No, really.

Advertisers are grappling with the idea of Google, which spent many of its early years avoiding — and infuriating — advertising agencies, now shifting to embrace them.

During the last year, Google has built a 40-person group that is charged with courting agencies, trying to persuade them that their clients should buy ads on Google sites and use the search engine's tools. The Google team — like any ad team — is visiting agencies to show off the company's products, like video ads on YouTube and display ads from DoubleClick. Its representatives are even making regular visits to ad agencies, soliciting suggestions and fielding questions.

"We understand that maybe we haven't been the best partner over the years," said Erin Clift, the director of agency relations at Google.

Google could avoid ad agencies when it sold only search advertising, where it is dominant. But now that it has a wider set of products in more areas — including social media and virtual reality — it finds that it must work harder to drum up business, particularly because of the lingering hard feelings.

Google is "definitely a must-buy in search, but in other things it's not a must-buy," said Jeff Ratner, managing partner and digital director at MindShare North America. "As they start moving more into ad networks and other mediums, they need the agency to help make it a reality."

The most visible part of the new Google strategy is an event called Campus@, which started up in the spring. So far the Campus@ team, which has a core of six employees, has held six events, including one for Leo Burnett, which is part of the Publicis Groupe.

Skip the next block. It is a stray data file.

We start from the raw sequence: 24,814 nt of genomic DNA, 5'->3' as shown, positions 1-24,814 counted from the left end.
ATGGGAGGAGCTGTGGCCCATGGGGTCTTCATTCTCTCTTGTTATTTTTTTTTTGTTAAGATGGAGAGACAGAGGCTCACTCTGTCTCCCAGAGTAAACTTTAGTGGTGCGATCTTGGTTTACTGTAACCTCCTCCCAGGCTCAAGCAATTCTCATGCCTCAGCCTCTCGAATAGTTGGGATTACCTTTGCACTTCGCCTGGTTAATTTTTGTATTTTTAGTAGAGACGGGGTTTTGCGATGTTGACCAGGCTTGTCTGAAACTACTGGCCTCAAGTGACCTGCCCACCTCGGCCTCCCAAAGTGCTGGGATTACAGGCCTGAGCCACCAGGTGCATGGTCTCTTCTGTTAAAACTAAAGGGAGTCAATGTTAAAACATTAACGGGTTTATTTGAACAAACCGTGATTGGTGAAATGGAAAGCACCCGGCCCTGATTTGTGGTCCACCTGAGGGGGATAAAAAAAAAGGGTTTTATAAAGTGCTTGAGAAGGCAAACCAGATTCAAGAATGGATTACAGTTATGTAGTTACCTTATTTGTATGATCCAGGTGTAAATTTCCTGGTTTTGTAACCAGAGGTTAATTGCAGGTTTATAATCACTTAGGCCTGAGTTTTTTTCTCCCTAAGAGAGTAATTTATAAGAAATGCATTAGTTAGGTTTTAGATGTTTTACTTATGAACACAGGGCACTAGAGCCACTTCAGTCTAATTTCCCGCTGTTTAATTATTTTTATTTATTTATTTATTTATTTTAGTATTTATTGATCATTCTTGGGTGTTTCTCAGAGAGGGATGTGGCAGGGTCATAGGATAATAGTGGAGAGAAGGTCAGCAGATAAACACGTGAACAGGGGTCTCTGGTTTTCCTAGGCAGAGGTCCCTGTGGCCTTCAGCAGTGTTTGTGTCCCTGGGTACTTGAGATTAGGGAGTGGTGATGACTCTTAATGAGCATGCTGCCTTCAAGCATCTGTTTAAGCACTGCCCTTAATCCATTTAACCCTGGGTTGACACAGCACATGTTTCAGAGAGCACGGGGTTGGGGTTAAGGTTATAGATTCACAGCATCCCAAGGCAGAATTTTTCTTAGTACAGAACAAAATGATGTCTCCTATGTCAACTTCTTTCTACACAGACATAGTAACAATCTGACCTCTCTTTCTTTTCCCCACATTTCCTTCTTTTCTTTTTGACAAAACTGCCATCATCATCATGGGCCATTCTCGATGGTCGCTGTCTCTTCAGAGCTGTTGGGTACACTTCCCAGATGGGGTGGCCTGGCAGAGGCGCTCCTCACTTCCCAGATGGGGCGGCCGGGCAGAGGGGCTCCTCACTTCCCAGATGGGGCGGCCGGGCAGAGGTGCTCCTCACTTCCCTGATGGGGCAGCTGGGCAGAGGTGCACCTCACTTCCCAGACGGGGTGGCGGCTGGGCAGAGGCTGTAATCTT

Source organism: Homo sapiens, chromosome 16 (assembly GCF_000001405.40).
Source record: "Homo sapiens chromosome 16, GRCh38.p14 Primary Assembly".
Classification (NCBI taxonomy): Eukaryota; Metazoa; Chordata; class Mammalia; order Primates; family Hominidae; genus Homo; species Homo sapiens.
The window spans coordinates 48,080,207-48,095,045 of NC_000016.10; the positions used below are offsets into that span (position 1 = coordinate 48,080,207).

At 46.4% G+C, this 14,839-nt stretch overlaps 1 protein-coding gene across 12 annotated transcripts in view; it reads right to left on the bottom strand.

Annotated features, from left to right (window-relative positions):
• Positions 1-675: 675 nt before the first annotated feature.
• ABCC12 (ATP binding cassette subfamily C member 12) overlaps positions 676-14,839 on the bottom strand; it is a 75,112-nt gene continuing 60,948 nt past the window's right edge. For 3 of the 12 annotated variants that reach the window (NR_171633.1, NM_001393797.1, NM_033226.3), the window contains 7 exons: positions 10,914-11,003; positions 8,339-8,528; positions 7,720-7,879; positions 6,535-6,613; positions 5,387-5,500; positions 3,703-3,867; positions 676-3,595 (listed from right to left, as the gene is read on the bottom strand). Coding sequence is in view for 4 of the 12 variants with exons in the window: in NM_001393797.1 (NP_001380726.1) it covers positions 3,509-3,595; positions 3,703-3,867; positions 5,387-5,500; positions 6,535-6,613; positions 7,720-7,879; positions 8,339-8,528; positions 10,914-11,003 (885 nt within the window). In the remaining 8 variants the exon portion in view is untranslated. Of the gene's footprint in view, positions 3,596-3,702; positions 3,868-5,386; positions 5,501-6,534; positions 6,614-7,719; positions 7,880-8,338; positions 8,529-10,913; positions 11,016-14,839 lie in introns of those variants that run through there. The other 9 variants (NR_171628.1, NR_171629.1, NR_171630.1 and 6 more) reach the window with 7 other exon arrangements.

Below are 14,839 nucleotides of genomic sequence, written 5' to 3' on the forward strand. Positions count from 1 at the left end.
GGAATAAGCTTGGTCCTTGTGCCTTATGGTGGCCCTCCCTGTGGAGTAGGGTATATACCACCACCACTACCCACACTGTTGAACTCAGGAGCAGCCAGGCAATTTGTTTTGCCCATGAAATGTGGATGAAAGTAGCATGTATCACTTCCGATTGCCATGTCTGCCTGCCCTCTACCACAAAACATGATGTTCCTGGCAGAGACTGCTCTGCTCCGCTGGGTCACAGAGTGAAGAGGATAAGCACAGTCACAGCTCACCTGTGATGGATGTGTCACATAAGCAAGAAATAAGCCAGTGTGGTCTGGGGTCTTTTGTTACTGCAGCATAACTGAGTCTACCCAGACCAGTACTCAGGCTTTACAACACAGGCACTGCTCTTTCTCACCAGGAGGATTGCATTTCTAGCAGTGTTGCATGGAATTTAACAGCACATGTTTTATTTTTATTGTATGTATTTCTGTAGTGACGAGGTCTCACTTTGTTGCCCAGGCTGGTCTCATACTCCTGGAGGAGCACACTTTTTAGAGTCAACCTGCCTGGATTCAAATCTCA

"We essentially take Google — our people, our products, our food, our tchotchkes — roll into the lobbies and give people the chance to interact with Google," Clift said. The events are "a fantastic way to ingratiate ourselves," she said.

Despite all the happy talk, there is still a good deal of skepticism. As Google begins trying to sell television, radio and print advertising and creates tools for buying and planning media campaigns, some advertising executives and academics say that the company is working with the agencies in order to eventually displace them.

Peter Fader, a professor of marketing at the Wharton School at the University of Pennsylvania, sees the Google approach as part of a master plan to get its corporate hooks into more of the agencies' business.

"If Google were to just set up a shingle and say 'Google ad agency,' the traditional agencies will find a way to keep them out of clients' offices," Professor Fader said.

Instead, he said, "they're almost like a virus, going to work their way into specific agencies and replace the DNA of those agencies with a more analytic orientation while trying to maintain some of the client relationships."

Penry Price, Google's vice president for advertising sales for North America, dismissed this view, saying Google had no desire to replace agencies or to take their clients.

"I don't see how we would be able to actually provide a better customer experience to an individual client than an agency can today," he said. "There's no way we could actually line up behind one customer and offer the services and information that an agency can today."

Agencies are not so sure, and they are having mixed reactions to Google's overtures. Some welcome the company enthusiastically. Others say they are unimpressed with Google's products outside of search and nervous about the company's intent.

"I think they're great at pushing and pulling together what suits their agenda," said Peter Gardiner, the chief media officer at the ad agency Deutsch. "I would not necessarily put them on the same level as other media companies in terms of their partnering attitude."

A lot of the mistrust stems from Google's having built a sales force of several hundred people who court large advertisers. While many of Google's sales to small advertisers are automated, the bigger clients get personal attention.